Risk Product, Company and Regulatory Updates as at 24 July 2018

Product Updates

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AMP replaces Horizons with FASEA-compliant training program
AMP's Horizons program is no longer, replaced with a FASEA-compliant financial adviser education program for advisers with approved degrees. The new program, Adviser Pathways, is a 2-3-year course that focuses on advice delivery, but only after an adviser has completed Griffith University's financial planning skills course in their first year. 

TAL Risk Academy diabetes course launch
TAL is now offering training in diabetes with the course run through the TAL Risk Academy. The course teaches advisers and support staff about diabetes (diagnosis and treatment) and terminology required for underwriting and assessing claims. 

Regulatory Updates

FASEA releases draft financial adviser exam guide
The Financial Adviser Standards and Ethics Authority (FASEA) has released its exam guide for financial advisers, with the following proposals: 

  • A 65 per cent pass mark will be required for all advisers taking the Financial Adviser Examination
  • 75 per cent pass mark for FASEA Code of Ethics component
  • Minimum 50 per cent pass for other four components of exam

There will be five components to the exam, with different weightings as follows: 

  1. 30 per cent for Corporations Act, with a focus on financial services and markets (Chapter 7)
  2. 15 per cent for FASEA Code of Ethics
  3. 20 per cent for financial advice construction, regarding the suitability of advice for differing consumer groups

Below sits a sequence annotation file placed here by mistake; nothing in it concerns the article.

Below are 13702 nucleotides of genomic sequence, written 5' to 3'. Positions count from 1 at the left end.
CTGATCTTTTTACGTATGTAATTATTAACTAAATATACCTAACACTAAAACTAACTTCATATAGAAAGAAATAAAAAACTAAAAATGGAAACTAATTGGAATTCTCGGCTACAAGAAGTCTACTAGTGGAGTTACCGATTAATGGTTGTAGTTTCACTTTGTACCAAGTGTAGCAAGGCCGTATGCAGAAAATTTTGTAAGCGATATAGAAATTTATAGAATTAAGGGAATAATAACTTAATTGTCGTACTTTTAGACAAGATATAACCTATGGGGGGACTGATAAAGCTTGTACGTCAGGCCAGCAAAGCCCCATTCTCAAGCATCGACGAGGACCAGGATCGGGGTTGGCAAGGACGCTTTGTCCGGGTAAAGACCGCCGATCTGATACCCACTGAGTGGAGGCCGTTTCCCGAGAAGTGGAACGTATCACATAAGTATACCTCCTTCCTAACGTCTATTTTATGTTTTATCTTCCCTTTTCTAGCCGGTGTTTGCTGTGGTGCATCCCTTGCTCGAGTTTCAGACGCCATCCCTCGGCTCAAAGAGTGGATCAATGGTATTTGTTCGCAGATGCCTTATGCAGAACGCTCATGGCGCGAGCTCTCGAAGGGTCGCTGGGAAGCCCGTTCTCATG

4. 10 per cent for behavioural finance, which includes client and consumer behaviour, engagement and decision-making
  5. 25 per cent for applied ethical and professional reasoning and communication

Existing financial advisers must pass the exam by 1 January 2021, and new advisers (from 1 January 2019 or those returning to the industry as of that date) must pass the exam after completing their tertiary degree, and before commencement of their professional year. 

The exam is currently sitting at 75 questions, comprised of multiple choice and written answers, with a large portion of the exam focusing on case studies. FASEA is clear that it expects advisers to pass on their first try, with only exceptional circumstances available for resits, which are capped at a maximum of two. 

FASEA is seeking feedback from the industry, with the Association of Financial Advisers (AFA) already speaking up with some concerns, including that advisers will find the exam too hard. The AFA's Phil Anderson issued a statement in which he says that a four-hour closed-book exam seems 'excessive', and that more clarity should be provided on what advisers should study for.